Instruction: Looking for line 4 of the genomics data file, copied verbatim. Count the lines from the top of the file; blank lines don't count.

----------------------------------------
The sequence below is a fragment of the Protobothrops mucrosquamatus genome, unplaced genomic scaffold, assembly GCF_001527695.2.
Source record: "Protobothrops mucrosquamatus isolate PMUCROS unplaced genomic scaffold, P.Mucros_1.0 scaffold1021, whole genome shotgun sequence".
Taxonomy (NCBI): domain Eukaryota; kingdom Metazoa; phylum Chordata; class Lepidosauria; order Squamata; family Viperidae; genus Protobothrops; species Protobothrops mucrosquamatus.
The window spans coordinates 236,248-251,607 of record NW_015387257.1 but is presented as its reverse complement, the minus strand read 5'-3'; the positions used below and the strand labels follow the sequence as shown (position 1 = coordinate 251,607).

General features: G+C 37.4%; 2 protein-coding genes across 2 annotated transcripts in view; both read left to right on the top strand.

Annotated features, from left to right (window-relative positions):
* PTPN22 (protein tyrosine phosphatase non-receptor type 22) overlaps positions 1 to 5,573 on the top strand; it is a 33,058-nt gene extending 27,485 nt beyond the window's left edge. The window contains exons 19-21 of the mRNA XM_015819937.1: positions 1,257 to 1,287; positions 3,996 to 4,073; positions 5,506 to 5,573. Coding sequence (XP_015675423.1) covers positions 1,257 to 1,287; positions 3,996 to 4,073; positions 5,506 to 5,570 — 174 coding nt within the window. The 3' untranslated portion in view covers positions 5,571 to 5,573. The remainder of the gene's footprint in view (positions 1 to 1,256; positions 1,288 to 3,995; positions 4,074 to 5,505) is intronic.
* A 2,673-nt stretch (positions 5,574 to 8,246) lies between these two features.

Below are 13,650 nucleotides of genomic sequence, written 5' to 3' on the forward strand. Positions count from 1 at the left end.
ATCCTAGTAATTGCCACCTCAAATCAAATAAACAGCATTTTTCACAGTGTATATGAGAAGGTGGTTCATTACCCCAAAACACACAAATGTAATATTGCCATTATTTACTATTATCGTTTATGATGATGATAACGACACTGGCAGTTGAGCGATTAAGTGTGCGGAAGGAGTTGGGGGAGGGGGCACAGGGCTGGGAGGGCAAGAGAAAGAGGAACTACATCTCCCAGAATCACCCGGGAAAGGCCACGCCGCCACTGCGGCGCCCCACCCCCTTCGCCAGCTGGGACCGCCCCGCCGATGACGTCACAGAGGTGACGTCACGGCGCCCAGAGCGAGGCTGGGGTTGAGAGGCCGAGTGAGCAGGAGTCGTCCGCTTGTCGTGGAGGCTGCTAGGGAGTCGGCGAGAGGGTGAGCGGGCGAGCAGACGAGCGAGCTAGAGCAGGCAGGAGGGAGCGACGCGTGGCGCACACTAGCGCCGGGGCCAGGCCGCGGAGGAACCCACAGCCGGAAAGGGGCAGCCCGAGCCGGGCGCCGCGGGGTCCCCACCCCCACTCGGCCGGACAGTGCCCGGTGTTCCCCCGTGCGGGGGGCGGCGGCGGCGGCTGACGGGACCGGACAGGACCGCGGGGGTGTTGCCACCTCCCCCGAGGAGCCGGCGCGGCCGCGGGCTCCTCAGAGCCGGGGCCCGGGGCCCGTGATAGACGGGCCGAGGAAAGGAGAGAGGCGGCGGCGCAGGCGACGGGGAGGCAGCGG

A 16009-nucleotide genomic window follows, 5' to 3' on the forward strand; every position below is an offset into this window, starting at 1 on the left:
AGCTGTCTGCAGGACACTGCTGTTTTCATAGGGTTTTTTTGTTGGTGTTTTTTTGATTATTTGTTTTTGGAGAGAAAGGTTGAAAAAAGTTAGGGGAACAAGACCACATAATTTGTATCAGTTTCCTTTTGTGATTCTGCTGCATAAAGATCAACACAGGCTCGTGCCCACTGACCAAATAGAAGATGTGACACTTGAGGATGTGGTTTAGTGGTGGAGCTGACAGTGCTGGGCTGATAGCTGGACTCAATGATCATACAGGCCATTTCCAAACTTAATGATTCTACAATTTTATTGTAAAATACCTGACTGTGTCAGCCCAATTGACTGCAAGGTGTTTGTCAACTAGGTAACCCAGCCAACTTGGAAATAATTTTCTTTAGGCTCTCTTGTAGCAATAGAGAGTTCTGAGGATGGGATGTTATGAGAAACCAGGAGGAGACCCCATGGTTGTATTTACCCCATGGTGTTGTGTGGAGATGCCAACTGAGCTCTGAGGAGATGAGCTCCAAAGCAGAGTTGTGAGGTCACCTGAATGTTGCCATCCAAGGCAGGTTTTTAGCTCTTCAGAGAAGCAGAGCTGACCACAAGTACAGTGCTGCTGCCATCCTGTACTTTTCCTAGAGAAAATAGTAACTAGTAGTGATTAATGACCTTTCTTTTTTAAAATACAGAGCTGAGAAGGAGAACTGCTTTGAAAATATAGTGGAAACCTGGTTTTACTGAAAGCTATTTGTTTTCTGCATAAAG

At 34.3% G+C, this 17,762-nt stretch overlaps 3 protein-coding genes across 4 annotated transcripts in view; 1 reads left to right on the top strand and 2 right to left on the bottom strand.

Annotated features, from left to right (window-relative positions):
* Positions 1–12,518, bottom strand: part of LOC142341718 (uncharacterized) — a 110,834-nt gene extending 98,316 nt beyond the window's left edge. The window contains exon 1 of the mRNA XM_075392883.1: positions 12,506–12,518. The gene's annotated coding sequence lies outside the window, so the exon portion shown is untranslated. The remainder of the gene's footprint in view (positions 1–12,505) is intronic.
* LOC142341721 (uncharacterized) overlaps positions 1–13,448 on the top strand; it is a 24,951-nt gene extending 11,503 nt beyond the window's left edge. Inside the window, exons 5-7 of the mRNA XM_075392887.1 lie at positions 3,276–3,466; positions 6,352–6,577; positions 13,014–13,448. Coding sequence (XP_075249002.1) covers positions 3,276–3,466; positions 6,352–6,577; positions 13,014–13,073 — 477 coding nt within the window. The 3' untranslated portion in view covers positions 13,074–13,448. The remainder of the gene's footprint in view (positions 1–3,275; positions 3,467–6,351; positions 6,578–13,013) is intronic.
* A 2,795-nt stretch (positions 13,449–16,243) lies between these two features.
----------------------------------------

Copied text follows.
The window spans coordinates 236,248-251,607 of record NW_015387257.1 but is presented as its reverse complement, the minus strand read 5'-3'; the positions used below and the strand labels follow the sequence as shown (position 1 = coordinate 251,607).